Press Releases Archives


  • November 4th, 2013

    FOR IMMEDIATE RELEASE

    November 4, 2013

     

    Contact: Stephen Bloch, Southern Utah Wilderness Alliance, 801.428.3981

    Court Strikes Down Controversial BLM Land Use Plan
    BLM plan designated thousands of miles of ORV routes, placing iconic western landscapes at risk

    SALT LAKE CITY Today the United States District Court for the District of Utah struck down significant parts of the Bureau of Land Management’s (BLM’s) Resource Management Plan for the Richfield Field Office, putting the brakes on a Bush-era management scheme that prioritized motorized recreation over all else.

    A coalition of conservation groups led by the Southern Utah Wilderness Alliance (SUWA) and Earthjustice had challenged the plan (the “Richfield RMP”) in an attempt to bring balanced management to Utah’s spectacular public lands.  The plan developed by BLM threatened world-renown southern Utah wilderness landscapes like the Dirty Devil Canyon complex (including Butch Cassidy’s infamous hideout, Robber’s Roost), the Henry Mountains (the last mountain range to be mapped in the lower 48 states) and Factory Butte.  See photos here.

    Specifically, Judge Kimball:

    • Reversed BLM’s off-road vehicle (ORV) trail designations because BLM failed to minimize the destructive impacts of ORV use on streams, native plants, wildlife, soils and irreplaceable cultural sites and artifacts, as required by law.
    • Directed BLM to complete intensive, on-the-ground surveys for historic and cultural resources before authorizing ORV use.
    • Held that BLM’s failure to designate the Henry Mountains as an Area of Critical Environmental Concern—which would have given heightened protection to its bison herds and large expanses of remote, spectacularly scenic lands — violated federal law.
    • Ordered BLM to reevaluate information supporting the designation of Happy Canyon and the spring areas of Buck and Pasture Canyons for protection under the Wild and Scenic Rivers Act.

    Under the Richfield RMP, BLM had designated over 4,200 miles of dirt roads and trails, enough miles to drive from Atlanta to Anchorage, for ORV vehicle use despite evidence of environmental damage and conflicts with other public lands visitors.

    “This landmark decision is a resounding rejection of the BLM’s mismanagement of Utah’s stunning public lands,” said Stephen Bloch, legal director for the Southern Utah Wilderness Alliance.  “The Richfield RMP wrongly prioritized ORV use over all other uses of the public lands and neglected streams and special places worthy of protection.  The court didn’t mince words in its ruling that this violated federal environmental and historic laws.”

    “Utah’s remarkable public lands deserve better than what they are getting from the BLM,” remarked David Garbett, a SUWA staff attorney.  “This decision is a first step in improving that situation.”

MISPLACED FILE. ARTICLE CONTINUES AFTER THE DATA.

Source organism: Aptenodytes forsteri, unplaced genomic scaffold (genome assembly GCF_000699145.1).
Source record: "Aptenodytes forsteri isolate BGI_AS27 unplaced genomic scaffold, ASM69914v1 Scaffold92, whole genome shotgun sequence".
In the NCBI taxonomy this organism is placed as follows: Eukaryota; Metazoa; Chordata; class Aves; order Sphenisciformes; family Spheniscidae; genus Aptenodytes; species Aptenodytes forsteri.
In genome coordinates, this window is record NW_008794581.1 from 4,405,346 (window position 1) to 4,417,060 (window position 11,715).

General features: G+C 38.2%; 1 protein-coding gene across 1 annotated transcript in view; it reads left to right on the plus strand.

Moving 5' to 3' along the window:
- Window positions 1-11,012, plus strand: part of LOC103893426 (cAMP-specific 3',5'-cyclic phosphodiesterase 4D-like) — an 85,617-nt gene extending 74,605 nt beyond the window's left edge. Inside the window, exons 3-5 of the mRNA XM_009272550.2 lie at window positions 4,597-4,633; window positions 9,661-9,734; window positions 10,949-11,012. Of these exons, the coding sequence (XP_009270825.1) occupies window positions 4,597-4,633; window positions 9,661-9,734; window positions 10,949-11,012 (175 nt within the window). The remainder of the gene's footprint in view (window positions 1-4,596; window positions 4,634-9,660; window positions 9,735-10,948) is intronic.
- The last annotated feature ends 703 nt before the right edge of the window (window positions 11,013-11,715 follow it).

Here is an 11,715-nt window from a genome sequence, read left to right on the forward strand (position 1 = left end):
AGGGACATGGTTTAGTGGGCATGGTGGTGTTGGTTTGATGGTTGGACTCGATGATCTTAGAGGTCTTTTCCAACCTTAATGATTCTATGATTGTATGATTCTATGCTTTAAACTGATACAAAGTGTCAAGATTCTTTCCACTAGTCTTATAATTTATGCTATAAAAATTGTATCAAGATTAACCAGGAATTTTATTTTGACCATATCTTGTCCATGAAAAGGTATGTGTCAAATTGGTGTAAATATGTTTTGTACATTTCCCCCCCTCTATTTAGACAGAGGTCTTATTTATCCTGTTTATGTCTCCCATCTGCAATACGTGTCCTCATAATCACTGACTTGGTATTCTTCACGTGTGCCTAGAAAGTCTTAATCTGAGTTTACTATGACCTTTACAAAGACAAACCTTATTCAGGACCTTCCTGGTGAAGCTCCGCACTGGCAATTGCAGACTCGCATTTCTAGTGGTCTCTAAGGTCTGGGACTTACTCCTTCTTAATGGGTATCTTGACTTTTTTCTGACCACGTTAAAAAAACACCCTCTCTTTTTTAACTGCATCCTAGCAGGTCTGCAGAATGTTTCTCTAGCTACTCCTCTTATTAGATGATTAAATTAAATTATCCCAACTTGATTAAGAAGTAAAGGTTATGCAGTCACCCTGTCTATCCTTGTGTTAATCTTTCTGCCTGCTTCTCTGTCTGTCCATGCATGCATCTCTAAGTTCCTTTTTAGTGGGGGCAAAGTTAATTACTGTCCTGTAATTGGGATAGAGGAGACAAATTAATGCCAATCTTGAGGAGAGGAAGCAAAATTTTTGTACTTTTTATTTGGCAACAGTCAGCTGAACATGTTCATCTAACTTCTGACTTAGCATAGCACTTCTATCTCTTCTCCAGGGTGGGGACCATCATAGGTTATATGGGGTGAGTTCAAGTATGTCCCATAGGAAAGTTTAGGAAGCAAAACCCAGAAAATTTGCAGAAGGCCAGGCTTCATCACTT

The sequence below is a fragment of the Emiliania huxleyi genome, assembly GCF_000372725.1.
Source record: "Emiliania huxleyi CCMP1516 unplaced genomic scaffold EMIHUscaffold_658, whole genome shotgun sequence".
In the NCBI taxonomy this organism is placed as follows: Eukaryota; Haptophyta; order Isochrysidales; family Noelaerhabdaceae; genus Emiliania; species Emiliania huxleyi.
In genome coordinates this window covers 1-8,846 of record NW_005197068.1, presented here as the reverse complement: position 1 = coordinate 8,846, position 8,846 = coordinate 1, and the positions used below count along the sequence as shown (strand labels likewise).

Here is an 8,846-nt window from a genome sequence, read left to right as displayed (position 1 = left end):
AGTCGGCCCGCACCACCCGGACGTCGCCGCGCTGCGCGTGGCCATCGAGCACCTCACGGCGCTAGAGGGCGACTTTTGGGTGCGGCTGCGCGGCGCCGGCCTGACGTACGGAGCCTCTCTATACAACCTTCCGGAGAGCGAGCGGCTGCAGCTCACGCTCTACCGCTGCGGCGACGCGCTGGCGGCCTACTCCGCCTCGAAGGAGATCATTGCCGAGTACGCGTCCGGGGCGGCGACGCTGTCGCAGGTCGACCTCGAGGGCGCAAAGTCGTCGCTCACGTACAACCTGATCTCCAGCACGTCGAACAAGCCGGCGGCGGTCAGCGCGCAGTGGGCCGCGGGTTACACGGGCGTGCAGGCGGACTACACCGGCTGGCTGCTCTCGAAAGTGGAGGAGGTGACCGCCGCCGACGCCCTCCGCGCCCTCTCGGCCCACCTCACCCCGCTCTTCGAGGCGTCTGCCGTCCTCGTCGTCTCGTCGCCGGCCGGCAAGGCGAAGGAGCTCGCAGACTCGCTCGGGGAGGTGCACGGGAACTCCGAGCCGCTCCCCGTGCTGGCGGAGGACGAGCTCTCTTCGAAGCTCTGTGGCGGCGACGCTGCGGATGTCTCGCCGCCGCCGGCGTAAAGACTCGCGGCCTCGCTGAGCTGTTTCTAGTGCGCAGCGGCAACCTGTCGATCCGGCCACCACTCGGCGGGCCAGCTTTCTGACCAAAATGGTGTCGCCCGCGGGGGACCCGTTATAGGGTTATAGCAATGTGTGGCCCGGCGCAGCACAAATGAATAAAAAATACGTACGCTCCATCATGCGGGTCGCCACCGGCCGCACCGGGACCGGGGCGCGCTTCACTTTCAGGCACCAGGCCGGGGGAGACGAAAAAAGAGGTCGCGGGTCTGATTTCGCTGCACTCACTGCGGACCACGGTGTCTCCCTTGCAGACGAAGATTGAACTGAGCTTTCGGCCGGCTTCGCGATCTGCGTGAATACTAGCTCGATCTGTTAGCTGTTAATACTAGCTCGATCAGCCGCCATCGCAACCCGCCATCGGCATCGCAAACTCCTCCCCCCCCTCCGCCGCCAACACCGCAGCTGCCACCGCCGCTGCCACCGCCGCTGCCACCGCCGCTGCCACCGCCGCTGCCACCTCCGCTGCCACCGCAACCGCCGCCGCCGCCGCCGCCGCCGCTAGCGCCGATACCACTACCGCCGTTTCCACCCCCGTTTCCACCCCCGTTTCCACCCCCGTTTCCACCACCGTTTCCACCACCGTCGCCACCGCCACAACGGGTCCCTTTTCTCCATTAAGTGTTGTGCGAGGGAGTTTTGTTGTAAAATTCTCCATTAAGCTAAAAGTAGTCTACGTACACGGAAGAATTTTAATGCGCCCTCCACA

The impact of this decision raises serious questions about the legality of five other BLM management plans in the eastern half of the state of Utah that suffer from similar legal flaws.  The Richfield RMP is just one of six land use plans—covering more than 11 million acres of eastern and southern Utah—that the Interior Department finalized in October 2008.  Together, these RMPs were a last-ditch attempt by the Bush administration to leave their stamp on Utah’s landscape by prioritizing ORVs and energy development over protecting Utah’s uniquely magnificent red rock canyon country. Conservationists have challenged all six plans in court.  The Richfield RMP is the first of the six to be litigated.

    “It’s a new day for Utah’s Red Rock country,” said Heidi McIntosh of Earthjustice.  “This far-reaching decision means BLM can no longer dismiss the value of wilderness, scenery, wildlife, and areas of cultural importance to Native Americans in favor of destructive ORV use.”

    “This decision sends an irrefutable message to the BLM about the need for responsible management of the 11 million acres of public lands covered by all 6 challenged plans,” said Nada Culver, Senior Counsel for The Wilderness Society. “The BLM should heed this as a call to action and move forward now to address these flaws in all of the plans – minimizing damage from off-road vehicles and protecting natural and cultural values.”

    “We’re thrilled by the district court’s decision,” said Bill Hedden, Executive Director of the Grand Canyon Trust.  “BLM’s refusal to conduct on-the-ground inventories for cultural resources that are being damaged and destroyed from off-road vehicle use was shocking.  Federal law requires BLM to do more to protect these irreplaceable cultural treasures and we’re pleased that the judge ordered BLM to do so.”